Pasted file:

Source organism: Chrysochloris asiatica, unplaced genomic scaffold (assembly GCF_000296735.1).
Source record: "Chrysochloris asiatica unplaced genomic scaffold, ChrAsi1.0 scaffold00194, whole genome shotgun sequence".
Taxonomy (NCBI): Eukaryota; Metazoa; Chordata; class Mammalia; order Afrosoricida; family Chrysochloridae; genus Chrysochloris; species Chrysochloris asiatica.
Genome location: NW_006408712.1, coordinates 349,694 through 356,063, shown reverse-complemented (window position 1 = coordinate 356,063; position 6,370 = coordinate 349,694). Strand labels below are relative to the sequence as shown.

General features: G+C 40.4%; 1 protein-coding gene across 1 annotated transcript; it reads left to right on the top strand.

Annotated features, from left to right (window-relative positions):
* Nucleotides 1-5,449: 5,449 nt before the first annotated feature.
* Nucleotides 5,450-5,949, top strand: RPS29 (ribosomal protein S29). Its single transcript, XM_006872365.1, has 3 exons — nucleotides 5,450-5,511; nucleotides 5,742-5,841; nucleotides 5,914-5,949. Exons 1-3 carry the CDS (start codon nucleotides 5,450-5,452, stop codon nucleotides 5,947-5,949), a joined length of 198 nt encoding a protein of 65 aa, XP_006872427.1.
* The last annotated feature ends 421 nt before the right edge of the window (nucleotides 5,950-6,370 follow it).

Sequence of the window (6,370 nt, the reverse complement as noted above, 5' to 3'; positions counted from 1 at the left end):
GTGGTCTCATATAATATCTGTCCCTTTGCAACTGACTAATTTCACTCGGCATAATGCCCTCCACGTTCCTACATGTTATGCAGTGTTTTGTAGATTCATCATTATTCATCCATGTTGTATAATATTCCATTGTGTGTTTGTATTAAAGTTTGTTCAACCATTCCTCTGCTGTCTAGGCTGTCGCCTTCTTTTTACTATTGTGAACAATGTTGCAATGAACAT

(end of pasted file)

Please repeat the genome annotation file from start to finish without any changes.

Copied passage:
Source organism: Chrysochloris asiatica, unplaced genomic scaffold (assembly GCF_000296735.1).
Source record: "Chrysochloris asiatica unplaced genomic scaffold, ChrAsi1.0 scaffold00194, whole genome shotgun sequence".
Taxonomy (NCBI): Eukaryota; Metazoa; Chordata; class Mammalia; order Afrosoricida; family Chrysochloridae; genus Chrysochloris; species Chrysochloris asiatica.
Genome location: NW_006408712.1, coordinates 349,694 through 356,063, shown reverse-complemented (window position 1 = coordinate 356,063; position 6,370 = coordinate 349,694). Strand labels below are relative to the sequence as shown.

General features: G+C 40.4%; 1 protein-coding gene across 1 annotated transcript; it reads left to right on the top strand.

Annotated features, from left to right (window-relative positions):
* Nucleotides 1-5,449: 5,449 nt before the first annotated feature.
* Nucleotides 5,450-5,949, top strand: RPS29 (ribosomal protein S29). Its single transcript, XM_006872365.1, has 3 exons — nucleotides 5,450-5,511; nucleotides 5,742-5,841; nucleotides 5,914-5,949. Exons 1-3 carry the CDS (start codon nucleotides 5,450-5,452, stop codon nucleotides 5,947-5,949), a joined length of 198 nt encoding a protein of 65 aa, XP_006872427.1.
* The last annotated feature ends 421 nt before the right edge of the window (nucleotides 5,950-6,370 follow it).

Sequence of the window (6,370 nt, the reverse complement as noted above, 5' to 3'; positions counted from 1 at the left end):
GTGGTCTCATATAATATCTGTCCCTTTGCAACTGACTAATTTCACTCGGCATAATGCCCTCCACGTTCCTACATGTTATGCAGTGTTTTGTAGATTCATCATTATTCATCCATGTTGTATAATATTCCATTGTGTGTTTGTATTAAAGTTTGTTCAACCATTCCTCTGCTGTCTAGGCTGTCGCCTTCTTTTTACTATTGTGAACAATGTTGCAATGAACAT